Core Update Tonight, Downtime

This evening, a very deep upgrade was pushed through the package repositories, affecting my computer. This update included 108 packages, included the core C libraries, and converted my Debian 8.6 system into a Debian 8.7 system. Such an update requires we do a reboot, even though we are using Linux.

Because I host my Web-site on my private server at home, this meant that my site and blog were offline from about 22h40 until 22h50. Further, even though my ‘WordPress’ blogging engine has a ‘Maintenance Mode’ window that in can display, this window requires that the Web-server be running to display, while maybe maintenance work could be underway on WordPress itself. Therefore, it was not an option for me to display this, because my whole Apache server was briefly offline.

I hope that this 10-minute interruption did not pose an inconvenience to any of my readers.

Having said all that, it looks on the surface as though the upgrade was a success, and was not botched in any way – thus only the very short reboot interval.

Oh yes. Because my caching daemon was also restarted, the Web-server aspect of this blog will be slightly slow for the next day or so.

Dirk

 

I use WordPress.org, not WordPress.com, for most of what I subscribe to.

I think it is a bit my own fault, for not explaining in a clear way, what the difference is between WordPress.com and WordPress.org .

WordPress.com is a specialized blog-hosting site, on which members can write their blogs, but which runs on professionally-maintained servers, by WordpRess.com .

But, the people behind this service have also made the PHP Scripts available for free, that run on the server, and that cause the HTML to be generated, which causes proper WordPress blogs to appear on the browser of the reader. People may download those, and may upload them to whatever Web-server they have access to, provided that that Web-hosting service, also supports the running of server-side scripts, by the Web-hosting service members. Some Web-hosting services put a lot of restrictions on what their members may publish, such as static HTML Pages only, or such as no access to any MySQL server, the latter of which WordPress.org uses actually to store the blogs.

And so, because this support-factor is the main part of the expenses incurred by WordPress.com, I will assume that sharing their core scripts poses no perceived threat to them. Their main expense is not, that core set of PHP Scripts. But, because an individual may have problems setting all this up as well, there is an associated Web-site, namely WordPress.org, where independently-hosted WordPress users can go for tech support, and to download plug-ins.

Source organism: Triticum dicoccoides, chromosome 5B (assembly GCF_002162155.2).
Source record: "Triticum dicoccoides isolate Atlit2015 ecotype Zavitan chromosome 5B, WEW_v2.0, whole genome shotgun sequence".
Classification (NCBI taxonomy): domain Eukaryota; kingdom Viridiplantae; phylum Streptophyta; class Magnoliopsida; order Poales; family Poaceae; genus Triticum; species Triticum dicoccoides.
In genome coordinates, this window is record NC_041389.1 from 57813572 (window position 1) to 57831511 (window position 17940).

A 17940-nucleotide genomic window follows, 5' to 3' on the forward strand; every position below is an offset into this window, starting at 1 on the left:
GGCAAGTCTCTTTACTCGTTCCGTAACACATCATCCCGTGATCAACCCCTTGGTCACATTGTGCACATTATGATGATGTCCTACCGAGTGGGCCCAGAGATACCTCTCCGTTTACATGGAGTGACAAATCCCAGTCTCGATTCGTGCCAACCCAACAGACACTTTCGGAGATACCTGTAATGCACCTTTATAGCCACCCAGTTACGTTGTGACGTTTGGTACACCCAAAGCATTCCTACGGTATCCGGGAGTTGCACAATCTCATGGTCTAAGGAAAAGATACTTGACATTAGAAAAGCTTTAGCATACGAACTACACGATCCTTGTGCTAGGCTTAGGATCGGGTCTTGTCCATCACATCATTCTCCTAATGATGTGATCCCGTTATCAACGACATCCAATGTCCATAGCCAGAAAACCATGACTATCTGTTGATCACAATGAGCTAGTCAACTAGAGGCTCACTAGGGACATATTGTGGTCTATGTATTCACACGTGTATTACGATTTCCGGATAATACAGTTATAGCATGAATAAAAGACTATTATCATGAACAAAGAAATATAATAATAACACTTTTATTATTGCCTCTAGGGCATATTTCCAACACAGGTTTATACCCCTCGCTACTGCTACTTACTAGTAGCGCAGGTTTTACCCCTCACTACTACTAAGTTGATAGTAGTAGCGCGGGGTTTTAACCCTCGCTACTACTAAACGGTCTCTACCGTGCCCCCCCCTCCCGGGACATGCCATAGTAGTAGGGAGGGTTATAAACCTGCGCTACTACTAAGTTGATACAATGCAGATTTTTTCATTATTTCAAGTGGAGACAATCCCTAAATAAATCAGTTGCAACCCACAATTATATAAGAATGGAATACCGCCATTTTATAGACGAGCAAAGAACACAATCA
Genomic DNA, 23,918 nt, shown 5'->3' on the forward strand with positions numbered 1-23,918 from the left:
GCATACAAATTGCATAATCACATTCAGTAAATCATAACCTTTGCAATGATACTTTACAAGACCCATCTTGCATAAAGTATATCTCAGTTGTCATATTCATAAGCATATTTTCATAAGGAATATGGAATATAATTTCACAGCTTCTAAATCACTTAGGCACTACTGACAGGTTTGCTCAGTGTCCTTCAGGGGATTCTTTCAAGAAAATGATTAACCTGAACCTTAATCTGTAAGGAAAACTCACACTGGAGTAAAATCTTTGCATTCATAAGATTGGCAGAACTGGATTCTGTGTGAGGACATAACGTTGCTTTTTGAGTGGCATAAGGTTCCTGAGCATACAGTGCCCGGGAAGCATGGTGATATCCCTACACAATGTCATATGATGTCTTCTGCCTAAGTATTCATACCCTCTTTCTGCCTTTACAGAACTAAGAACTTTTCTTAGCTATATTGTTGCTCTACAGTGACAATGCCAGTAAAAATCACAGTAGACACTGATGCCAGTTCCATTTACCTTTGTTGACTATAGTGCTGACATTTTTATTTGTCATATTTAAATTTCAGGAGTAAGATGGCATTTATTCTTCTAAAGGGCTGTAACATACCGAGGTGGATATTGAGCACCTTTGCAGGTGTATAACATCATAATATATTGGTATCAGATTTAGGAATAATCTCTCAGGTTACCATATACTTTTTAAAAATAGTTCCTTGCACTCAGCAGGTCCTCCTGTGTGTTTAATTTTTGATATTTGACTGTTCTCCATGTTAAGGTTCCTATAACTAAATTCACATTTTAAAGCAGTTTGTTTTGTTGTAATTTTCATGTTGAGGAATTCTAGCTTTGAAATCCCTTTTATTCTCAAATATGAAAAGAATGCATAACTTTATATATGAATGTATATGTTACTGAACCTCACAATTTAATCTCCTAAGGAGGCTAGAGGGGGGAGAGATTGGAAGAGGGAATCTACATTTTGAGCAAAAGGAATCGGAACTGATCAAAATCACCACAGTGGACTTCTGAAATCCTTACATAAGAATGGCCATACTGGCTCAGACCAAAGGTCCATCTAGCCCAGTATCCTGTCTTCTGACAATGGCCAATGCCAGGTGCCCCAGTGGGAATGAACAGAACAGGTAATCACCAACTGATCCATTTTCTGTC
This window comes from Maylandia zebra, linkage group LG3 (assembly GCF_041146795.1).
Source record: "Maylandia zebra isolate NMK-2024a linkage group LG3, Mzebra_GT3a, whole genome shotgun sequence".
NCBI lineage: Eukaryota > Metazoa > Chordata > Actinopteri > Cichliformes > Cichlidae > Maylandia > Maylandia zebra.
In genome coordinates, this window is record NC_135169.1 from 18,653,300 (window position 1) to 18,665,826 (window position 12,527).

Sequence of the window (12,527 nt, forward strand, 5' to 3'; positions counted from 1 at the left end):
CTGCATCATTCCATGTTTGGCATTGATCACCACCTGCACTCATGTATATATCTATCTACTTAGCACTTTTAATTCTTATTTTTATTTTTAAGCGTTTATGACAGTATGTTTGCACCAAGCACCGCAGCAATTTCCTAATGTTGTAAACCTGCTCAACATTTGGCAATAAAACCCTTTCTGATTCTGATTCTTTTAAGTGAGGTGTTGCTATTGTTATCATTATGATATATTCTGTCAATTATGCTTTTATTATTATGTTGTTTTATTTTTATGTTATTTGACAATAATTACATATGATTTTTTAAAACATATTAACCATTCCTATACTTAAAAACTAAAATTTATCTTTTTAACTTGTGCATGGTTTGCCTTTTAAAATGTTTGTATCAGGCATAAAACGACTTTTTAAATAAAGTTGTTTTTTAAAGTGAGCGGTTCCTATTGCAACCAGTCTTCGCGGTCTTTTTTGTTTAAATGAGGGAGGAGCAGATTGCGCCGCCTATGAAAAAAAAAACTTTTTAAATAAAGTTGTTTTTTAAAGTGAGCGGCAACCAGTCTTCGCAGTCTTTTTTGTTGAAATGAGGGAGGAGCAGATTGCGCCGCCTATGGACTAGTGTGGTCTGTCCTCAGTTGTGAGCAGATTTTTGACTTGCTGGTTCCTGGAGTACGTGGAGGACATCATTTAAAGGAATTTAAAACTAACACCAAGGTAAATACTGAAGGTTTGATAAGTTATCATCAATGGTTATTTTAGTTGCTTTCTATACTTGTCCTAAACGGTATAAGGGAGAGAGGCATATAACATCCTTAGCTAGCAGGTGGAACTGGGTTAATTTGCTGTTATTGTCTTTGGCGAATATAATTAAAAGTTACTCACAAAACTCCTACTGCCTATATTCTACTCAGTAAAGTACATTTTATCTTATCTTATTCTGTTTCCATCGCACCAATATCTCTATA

Continue reading I use WordPress.org, not WordPress.com, for most of what I subscribe to.

The Blog will be a little slow for the next few hours or day…

In the way I have set up WordPress.org, it makes use of a caching daemon named ‘Memcached‘, that runs on my server and speeds up the fetching of specific, frequently-requested content. This is not to be confused with whatever cache is also speeding up your browser.

As part of a routine set of updates fed through my package manager this evening, this daemon also received an update, which required that it be restarted. As a result, the cache is now cleared, and the fetching of the favorite postings to the readers will be somewhat slow for the next few hours, or maybe even for a whole day.

I apologize if this inconveniences anybody.

Also, this behavior does not represent any sort of malfunction, either by the daemon, nor in the update process. All the updates seemed to go through just fine.

Dirk

 

Reboot, Downtime

I host my Web-site on my private computer at home, the one I name ‘Phoenix’. This is different from how most Web-sites today are hosted.

Phoenix received a kernel-update today by way of the package manager, which also required a routine reboot. As a result, my Web-site would have been inaccessible from about 20h05 to 20h15.

Also, I could not have posted a notification on my actual blog, indicating Maintenance Mode, because to output such a message would at least require that the server itself be running. Yet, there has been no real disruption to my Web-server, outlasting this reboot.

I apologize for any inconvenience.

Dirk